Spring is in the Air – and Some Normalcy Too

Spring is in the Air – and Some Normalcy Too
Winter has been washed away

The winds, rains and moderate temperatures of March have all but washed away the fingerprints of winter (Photo by Bob Trapani, Jr.)

Could it be that winter has finally relinquished its bitter hold?

The thought presents a number of conflicting emotions in me, but change always blows straight into the face of time, and so it is, with the passing of seasons, as spring approaches.

As if on cue, the ever-restless winds of March have assailed the coast of Maine, and in the process, the sturdy drafts have carried upon their shoulders heavy doses of rain and warmer air temperatures that have all but washed away the last remaining vestiges of winter about the terrain.

Such a sudden transition, though necessary to usher in the green blossoms of spring, is anything but pretty. The once thick snow-pack has rapidly disappeared, and in its wake, we have found ourselves saying goodbye to winter and hello to the “mud season” in a single breath.

With the trees still bare, the grass still brown – and sticky mud oozing with water on the paths we tread upon, I have found myself gazing seaward of late in search of scenes that bring joy to the senses as winter yields to spring.


Sunsets are a pleasing pursuit no matter the season (Photo by Bob Trapani, Jr.)

No matter the season, one can always count on the splendor of sunset to offer up a picture-perfect canvas of color, even when the landscape is in a drab mood, moping in its puddles.

While seeking to admire dusk’s show of pastels in the sky, I also noticed that with the blanket of white’s disappearance, one could once again view the full spectrum of tradition that speaks to the pride of our region’s working harbors.

No longer are stacked lobster traps, clusters of colored buoys and other appendages of the lobster and fishing trade burdened by the grip of snow and ice along the wharves.

Even the lobster boats themselves find their windshields free of the icy glaze that was permitted to squat upon the surface while Jack Frost enjoyed an extended stay.

Maine traditions

With winter's blanket of white gone, the full richness of tradition along Maine's harbors is once again revealed (Photo by Bob Trapani, Jr.)

As for the beauty of the March sunsets, the experiences at dusk have not disappointed, even though collaborative factors, like friendly clouds that reflect the sun’s smile and grandeur across the sky, have been scarce of late.

In some ways, if there is such a term, you might say the setting sun and its stage on the western horizon, has been “normal” or tempered in its dashing brilliance over the past couple of weeks.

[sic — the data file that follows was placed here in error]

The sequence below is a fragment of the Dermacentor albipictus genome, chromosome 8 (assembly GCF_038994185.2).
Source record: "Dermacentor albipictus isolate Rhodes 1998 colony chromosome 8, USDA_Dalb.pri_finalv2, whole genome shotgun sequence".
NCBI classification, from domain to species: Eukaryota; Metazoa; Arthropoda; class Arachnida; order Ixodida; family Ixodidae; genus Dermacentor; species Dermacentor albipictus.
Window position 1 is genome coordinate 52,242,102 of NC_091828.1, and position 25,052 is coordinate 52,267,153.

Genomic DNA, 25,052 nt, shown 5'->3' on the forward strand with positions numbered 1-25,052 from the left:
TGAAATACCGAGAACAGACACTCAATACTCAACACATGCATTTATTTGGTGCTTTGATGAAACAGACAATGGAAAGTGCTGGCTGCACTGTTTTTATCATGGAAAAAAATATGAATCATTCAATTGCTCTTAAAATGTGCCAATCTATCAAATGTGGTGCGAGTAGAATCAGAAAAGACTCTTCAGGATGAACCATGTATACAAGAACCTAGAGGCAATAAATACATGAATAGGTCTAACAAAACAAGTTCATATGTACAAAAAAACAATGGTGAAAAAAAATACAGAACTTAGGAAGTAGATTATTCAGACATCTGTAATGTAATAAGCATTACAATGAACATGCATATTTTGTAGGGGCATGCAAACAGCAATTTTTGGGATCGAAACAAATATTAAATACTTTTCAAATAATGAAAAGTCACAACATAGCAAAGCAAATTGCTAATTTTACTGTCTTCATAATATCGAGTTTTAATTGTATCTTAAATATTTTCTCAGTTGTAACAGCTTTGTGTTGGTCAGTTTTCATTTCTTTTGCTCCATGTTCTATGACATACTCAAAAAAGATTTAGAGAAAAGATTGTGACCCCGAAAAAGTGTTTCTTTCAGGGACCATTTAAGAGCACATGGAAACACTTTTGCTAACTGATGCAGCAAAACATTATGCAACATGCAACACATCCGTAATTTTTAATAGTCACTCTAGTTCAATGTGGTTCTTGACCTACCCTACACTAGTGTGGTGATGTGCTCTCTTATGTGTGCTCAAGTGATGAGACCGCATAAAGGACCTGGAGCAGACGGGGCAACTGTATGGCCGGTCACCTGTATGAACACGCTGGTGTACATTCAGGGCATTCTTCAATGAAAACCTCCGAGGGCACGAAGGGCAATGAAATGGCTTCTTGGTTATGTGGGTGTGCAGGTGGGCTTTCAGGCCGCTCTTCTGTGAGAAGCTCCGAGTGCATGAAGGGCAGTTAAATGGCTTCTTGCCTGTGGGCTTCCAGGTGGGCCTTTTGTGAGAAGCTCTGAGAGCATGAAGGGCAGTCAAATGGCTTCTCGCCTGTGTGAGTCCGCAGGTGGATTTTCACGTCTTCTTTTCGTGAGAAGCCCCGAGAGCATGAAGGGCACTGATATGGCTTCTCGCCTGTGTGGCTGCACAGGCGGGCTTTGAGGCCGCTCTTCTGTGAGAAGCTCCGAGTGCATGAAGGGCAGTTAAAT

Even when the sea is agitated and dark cloudbanks have taken up residence along the point where water and clouds seemingly touch, the sun has resisted dousing the billowing vapor with its radiance.

A couple evenings ago, as my wife Ann, our three children and I patiently waited for the sun to slip behind the silhouette of islands off Marshall Point near Port Clyde, an unsettled sea grappled for our attention.

There was a mist holding court over the water in the distance and a stiff southwest breeze intent on delivering a good swell to shore.

Swell on the run

The ceaseless rush of the surf is a signature aspect of the sea (Photo by Bob Trapani, Jr.)

Upon reaching the rocky edge, the swells mustered one last moment of energy as they rushed the tidal area in what seemed like a frothy anger before retreating once again. I marveled to myself that their “bark was stronger than their bite,” especially against the immovable ledges that the staggered sets encroached upon.

All the while, a touch of winter was still clinging to the air, which spawned wind chills around the freezing mark by dusk. The “real feel” of the air eventually coaxed the kids to seek the comfort of the car not long after the sun bid us adieu.

In the end, the sunset ended up being, well – “normal” once again, having its emitting radiance somewhat diffused by a looming cloud bank that lacked a jovial personality. The scene was contenting to observe nonetheless, but I walked away from the moment with something more.

Light at sunset

The gleam of a lighthouse is a steadfast sight in our lives (Photo by Bob Trapani, Jr.)

As I contemplated another “normal” seaside experience, I reminded myself of the beauty found in this type of natural simplicity.

In today’s fast-paced, ever-changing world, we are inundated by drama and hype – and the perceived need of both to vie for our attention or to make things more interesting in our lives.

Lost in this “sea” of heightened emotion is the notion of normalcy, which provides a sense of place and keeps us well-rooted in the everyday aspects of life that matter most and sweeten in memory with the passage of time.

Normalcy is one of life’s elusive secrets, but when found and appreciated, offers a wealth of contentment for the heart and mind. May we all enjoy healthy doses of normalcy here and there, and remember to bask in its simple beauty!

Evening elegance

Doused in evening elegance...Port Clyde (Photo by Ann-Marie Trapani)

Reflections of day well spent

Reflections of day well spent...Port Clyde (Photo by Bob Trapani, Jr.)

Settled down for the day

Settled down for the day...Rockland (Photo by Bob Trapani, Jr.)

On the sea we thrive

On the sea we thrive...Rockland (Photo by Bob Trapani, Jr.)

The fabric of the Maine coast

The fabric of the Maine coast (Photo by Bob Trapani, Jr.)